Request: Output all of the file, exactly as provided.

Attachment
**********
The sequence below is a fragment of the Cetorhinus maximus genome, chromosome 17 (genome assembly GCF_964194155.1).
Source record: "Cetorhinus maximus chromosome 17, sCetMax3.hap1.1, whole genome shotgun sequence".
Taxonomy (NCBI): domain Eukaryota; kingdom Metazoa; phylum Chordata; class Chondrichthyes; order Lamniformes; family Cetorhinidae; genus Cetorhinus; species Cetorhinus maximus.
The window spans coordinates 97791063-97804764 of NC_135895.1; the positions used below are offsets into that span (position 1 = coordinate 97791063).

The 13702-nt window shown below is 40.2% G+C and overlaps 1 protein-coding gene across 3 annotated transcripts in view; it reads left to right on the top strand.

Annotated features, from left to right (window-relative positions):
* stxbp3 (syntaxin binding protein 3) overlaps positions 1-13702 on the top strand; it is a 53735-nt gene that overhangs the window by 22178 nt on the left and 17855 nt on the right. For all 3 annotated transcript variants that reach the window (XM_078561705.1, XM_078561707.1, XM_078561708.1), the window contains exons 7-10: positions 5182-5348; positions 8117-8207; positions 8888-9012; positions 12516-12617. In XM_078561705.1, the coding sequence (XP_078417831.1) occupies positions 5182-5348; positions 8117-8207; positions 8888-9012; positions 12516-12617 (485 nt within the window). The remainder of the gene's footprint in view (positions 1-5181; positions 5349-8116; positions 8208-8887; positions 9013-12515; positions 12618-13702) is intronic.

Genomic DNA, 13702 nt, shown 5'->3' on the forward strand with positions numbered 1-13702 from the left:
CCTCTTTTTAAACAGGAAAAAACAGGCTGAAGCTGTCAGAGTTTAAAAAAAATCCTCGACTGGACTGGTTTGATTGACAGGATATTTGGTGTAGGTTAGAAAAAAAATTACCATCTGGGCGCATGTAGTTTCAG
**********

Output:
The sequence below is a fragment of the Cetorhinus maximus genome, chromosome 17 (genome assembly GCF_964194155.1).
Source record: "Cetorhinus maximus chromosome 17, sCetMax3.hap1.1, whole genome shotgun sequence".
Taxonomy (NCBI): domain Eukaryota; kingdom Metazoa; phylum Chordata; class Chondrichthyes; order Lamniformes; family Cetorhinidae; genus Cetorhinus; species Cetorhinus maximus.
The window spans coordinates 97791063-97804764 of NC_135895.1; the positions used below are offsets into that span (position 1 = coordinate 97791063).

The 13702-nt window shown below is 40.2% G+C and overlaps 1 protein-coding gene across 3 annotated transcripts in view; it reads left to right on the top strand.

Annotated features, from left to right (window-relative positions):
* stxbp3 (syntaxin binding protein 3) overlaps positions 1-13702 on the top strand; it is a 53735-nt gene that overhangs the window by 22178 nt on the left and 17855 nt on the right. For all 3 annotated transcript variants that reach the window (XM_078561705.1, XM_078561707.1, XM_078561708.1), the window contains exons 7-10: positions 5182-5348; positions 8117-8207; positions 8888-9012; positions 12516-12617. In XM_078561705.1, the coding sequence (XP_078417831.1) occupies positions 5182-5348; positions 8117-8207; positions 8888-9012; positions 12516-12617 (485 nt within the window). The remainder of the gene's footprint in view (positions 1-5181; positions 5349-8116; positions 8208-8887; positions 9013-12515; positions 12618-13702) is intronic.

Genomic DNA, 13702 nt, shown 5'->3' on the forward strand with positions numbered 1-13702 from the left:
CCTCTTTTTAAACAGGAAAAAACAGGCTGAAGCTGTCAGAGTTTAAAAAAAATCCTCGACTGGACTGGTTTGATTGACAGGATATTTGGTGTAGGTTAGAAAAAAAATTACCATCTGGGCGCATGTAGTTTCAG